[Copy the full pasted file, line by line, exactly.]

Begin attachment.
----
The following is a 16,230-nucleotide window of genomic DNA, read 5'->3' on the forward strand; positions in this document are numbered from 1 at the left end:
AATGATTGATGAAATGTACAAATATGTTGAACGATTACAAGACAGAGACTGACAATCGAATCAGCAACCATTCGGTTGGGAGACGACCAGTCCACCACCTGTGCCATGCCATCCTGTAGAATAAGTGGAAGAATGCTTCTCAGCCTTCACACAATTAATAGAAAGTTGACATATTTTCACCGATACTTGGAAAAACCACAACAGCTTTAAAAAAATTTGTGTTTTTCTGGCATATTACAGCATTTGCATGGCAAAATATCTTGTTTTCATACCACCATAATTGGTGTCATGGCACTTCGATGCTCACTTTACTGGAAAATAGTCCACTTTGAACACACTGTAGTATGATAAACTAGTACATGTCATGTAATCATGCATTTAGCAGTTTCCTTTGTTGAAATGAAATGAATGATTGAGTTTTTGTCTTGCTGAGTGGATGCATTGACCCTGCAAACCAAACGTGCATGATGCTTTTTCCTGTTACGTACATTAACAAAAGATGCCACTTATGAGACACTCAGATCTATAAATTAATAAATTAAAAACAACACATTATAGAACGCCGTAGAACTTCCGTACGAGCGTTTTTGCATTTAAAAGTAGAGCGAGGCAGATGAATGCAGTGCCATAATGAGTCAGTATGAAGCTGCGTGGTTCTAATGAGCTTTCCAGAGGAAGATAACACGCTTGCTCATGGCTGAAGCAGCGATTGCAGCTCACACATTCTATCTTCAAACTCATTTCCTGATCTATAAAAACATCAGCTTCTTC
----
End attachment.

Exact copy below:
The following is a 16,230-nucleotide window of genomic DNA, read 5'->3' on the forward strand; positions in this document are numbered from 1 at the left end:
AATGATTGATGAAATGTACAAATATGTTGAACGATTACAAGACAGAGACTGACAATCGAATCAGCAACCATTCGGTTGGGAGACGACCAGTCCACCACCTGTGCCATGCCATCCTGTAGAATAAGTGGAAGAATGCTTCTCAGCCTTCACACAATTAATAGAAAGTTGACATATTTTCACCGATACTTGGAAAAACCACAACAGCTTTAAAAAAATTTGTGTTTTTCTGGCATATTACAGCATTTGCATGGCAAAATATCTTGTTTTCATACCACCATAATTGGTGTCATGGCACTTCGATGCTCACTTTACTGGAAAATAGTCCACTTTGAACACACTGTAGTATGATAAACTAGTACATGTCATGTAATCATGCATTTAGCAGTTTCCTTTGTTGAAATGAAATGAATGATTGAGTTTTTGTCTTGCTGAGTGGATGCATTGACCCTGCAAACCAAACGTGCATGATGCTTTTTCCTGTTACGTACATTAACAAAAGATGCCACTTATGAGACACTCAGATCTATAAATTAATAAATTAAAAACAACACATTATAGAACGCCGTAGAACTTCCGTACGAGCGTTTTTGCATTTAAAAGTAGAGCGAGGCAGATGAATGCAGTGCCATAATGAGTCAGTATGAAGCTGCGTGGTTCTAATGAGCTTTCCAGAGGAAGATAACACGCTTGCTCATGGCTGAAGCAGCGATTGCAGCTCACACATTCTATCTTCAAACTCATTTCCTGATCTATAAAAACATCAGCTTCTTC